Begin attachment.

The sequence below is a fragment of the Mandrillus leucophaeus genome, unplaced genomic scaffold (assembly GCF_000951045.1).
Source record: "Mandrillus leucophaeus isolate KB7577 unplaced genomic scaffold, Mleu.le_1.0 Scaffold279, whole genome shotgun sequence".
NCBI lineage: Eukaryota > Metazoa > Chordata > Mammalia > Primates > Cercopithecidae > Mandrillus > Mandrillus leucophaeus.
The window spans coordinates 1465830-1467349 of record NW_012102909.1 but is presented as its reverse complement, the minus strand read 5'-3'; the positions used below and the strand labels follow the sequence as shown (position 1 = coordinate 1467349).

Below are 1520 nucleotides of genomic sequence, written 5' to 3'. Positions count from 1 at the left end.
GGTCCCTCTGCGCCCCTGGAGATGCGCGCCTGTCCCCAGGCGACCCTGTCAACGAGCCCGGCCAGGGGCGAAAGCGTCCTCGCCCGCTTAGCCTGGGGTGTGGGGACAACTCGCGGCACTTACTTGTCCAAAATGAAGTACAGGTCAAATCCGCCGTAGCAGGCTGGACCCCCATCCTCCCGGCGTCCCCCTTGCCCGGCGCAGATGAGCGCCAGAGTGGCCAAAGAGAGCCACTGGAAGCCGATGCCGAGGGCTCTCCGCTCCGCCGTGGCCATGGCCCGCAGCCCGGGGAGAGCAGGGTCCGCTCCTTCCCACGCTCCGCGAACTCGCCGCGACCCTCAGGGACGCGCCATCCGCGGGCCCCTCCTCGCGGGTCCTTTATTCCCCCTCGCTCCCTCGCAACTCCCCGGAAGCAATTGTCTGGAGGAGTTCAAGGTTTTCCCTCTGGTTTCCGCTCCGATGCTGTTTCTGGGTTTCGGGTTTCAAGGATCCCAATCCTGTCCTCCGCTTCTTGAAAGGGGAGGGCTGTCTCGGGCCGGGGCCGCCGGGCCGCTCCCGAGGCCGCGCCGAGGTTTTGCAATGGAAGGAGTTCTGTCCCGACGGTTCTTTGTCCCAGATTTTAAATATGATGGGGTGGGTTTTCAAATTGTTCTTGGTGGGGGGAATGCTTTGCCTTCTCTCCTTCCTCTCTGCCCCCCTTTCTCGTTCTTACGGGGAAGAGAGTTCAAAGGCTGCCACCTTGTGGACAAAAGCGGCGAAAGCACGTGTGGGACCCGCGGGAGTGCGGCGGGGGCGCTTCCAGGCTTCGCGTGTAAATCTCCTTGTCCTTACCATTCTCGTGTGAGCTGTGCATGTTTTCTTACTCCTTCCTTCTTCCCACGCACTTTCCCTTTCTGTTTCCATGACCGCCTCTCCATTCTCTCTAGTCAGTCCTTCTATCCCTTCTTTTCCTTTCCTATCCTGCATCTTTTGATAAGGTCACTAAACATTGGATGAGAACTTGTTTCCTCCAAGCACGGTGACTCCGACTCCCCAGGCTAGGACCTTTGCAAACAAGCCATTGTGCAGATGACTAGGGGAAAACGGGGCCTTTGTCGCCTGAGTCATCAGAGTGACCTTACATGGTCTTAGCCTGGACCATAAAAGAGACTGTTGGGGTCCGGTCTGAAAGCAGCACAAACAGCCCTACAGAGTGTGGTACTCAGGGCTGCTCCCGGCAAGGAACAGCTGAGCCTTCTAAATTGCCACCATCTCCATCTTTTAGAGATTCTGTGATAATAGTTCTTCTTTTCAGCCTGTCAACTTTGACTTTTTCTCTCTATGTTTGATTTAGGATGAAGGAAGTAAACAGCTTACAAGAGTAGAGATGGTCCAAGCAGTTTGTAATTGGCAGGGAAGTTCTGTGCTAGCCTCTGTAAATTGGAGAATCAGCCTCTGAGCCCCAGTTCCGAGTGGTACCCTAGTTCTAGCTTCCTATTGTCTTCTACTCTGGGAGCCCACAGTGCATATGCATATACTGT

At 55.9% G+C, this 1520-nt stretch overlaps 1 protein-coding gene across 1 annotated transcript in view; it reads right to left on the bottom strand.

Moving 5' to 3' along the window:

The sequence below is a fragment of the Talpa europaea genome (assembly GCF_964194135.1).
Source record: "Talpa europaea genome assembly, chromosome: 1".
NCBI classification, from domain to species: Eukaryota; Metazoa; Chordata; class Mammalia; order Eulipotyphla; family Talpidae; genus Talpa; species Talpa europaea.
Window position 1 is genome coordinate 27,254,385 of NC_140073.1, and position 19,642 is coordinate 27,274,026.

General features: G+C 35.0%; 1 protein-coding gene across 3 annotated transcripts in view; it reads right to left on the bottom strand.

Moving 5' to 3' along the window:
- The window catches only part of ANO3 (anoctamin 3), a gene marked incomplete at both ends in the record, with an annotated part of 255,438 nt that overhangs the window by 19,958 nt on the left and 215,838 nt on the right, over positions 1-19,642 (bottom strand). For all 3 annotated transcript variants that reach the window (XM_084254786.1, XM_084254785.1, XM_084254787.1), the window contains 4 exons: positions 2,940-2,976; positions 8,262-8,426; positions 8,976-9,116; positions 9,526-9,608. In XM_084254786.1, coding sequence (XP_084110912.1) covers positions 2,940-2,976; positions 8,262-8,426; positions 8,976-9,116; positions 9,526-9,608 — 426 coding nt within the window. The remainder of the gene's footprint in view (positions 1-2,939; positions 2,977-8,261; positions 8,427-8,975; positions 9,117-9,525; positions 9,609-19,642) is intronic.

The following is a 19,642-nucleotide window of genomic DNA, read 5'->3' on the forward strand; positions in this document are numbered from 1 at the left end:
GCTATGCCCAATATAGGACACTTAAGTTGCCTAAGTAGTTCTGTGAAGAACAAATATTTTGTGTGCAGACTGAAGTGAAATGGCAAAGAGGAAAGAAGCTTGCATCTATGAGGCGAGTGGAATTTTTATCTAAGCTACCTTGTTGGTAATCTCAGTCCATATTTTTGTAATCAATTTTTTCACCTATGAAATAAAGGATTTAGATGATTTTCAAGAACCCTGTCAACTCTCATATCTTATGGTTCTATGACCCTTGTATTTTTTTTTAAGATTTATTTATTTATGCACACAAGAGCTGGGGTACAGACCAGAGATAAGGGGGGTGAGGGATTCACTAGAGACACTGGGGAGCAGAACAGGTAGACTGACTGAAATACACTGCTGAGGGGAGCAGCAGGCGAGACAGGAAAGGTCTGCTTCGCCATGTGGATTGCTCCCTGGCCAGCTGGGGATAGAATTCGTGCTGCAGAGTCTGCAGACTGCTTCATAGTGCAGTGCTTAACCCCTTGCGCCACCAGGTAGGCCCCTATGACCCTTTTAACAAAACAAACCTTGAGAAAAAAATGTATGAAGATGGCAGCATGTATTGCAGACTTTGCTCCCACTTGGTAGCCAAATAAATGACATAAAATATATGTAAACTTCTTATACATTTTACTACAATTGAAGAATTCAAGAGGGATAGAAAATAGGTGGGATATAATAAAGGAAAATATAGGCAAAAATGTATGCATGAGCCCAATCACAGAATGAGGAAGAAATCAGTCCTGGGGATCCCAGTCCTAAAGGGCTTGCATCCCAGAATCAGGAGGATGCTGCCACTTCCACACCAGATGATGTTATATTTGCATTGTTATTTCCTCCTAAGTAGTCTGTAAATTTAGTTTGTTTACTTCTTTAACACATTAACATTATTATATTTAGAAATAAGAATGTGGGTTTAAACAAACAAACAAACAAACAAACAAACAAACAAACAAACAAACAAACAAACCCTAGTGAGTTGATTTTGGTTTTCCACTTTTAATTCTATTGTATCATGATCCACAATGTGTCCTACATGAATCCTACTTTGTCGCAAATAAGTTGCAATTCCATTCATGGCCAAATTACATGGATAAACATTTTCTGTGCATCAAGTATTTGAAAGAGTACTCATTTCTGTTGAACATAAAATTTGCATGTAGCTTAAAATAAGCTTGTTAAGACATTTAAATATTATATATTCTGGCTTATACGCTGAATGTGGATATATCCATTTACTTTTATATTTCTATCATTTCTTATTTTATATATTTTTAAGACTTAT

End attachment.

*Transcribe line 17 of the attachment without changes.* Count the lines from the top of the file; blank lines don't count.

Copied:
GCTATGCCCAATATAGGACACTTAAGTTGCCTAAGTAGTTCTGTGAAGAACAAATATTTTGTGTGCAGACTGAAGTGAAATGGCAAAGAGGAAAGAAGCTTGCATCTATGAGGCGAGTGGAATTTTTATCTAAGCTACCTTGTTGGTAATCTCAGTCCATATTTTTGTAATCAATTTTTTCACCTATGAAATAAAGGATTTAGATGATTTTCAAGAACCCTGTCAACTCTCATATCTTATGGTTCTATGACCCTTGTATTTTTTTTTAAGATTTATTTATTTATGCACACAAGAGCTGGGGTACAGACCAGAGATAAGGGGGGTGAGGGATTCACTAGAGACACTGGGGAGCAGAACAGGTAGACTGACTGAAATACACTGCTGAGGGGAGCAGCAGGCGAGACAGGAAAGGTCTGCTTCGCCATGTGGATTGCTCCCTGGCCAGCTGGGGATAGAATTCGTGCTGCAGAGTCTGCAGACTGCTTCATAGTGCAGTGCTTAACCCCTTGCGCCACCAGGTAGGCCCCTATGACCCTTTTAACAAAACAAACCTTGAGAAAAAAATGTATGAAGATGGCAGCATGTATTGCAGACTTTGCTCCCACTTGGTAGCCAAATAAATGACATAAAATATATGTAAACTTCTTATACATTTTACTACAATTGAAGAATTCAAGAGGGATAGAAAATAGGTGGGATATAATAAAGGAAAATATAGGCAAAAATGTATGCATGAGCCCAATCACAGAATGAGGAAGAAATCAGTCCTGGGGATCCCAGTCCTAAAGGGCTTGCATCCCAGAATCAGGAGGATGCTGCCACTTCCACACCAGATGATGTTATATTTGCATTGTTATTTCCTCCTAAGTAGTCTGTAAATTTAGTTTGTTTACTTCTTTAACACATTAACATTATTATATTTAGAAATAAGAATGTGGGTTTAAACAAACAAACAAACAAACAAACAAACAAACAAACAAACAAACAAACAAACCCTAGTGAGTTGATTTTGGTTTTCCACTTTTAATTCTATTGTATCATGATCCACAATGTGTCCTACATGAATCCTACTTTGTCGCAAATAAGTTGCAATTCCATTCATGGCCAAATTACATGGATAAACATTTTCTGTGCATCAAGTATTTGAAAGAGTACTCATTTCTGTTGAACATAAAATTTGCATGTAGCTTAAAATAAGCTTGTTAAGACATTTAAATATTATATATTCTGGCTTATACGCTGAATGTGGATATATCCATTTACTTTTATATTTCTATCATTTCTTATTTTATATATTTTTAAGACTTAT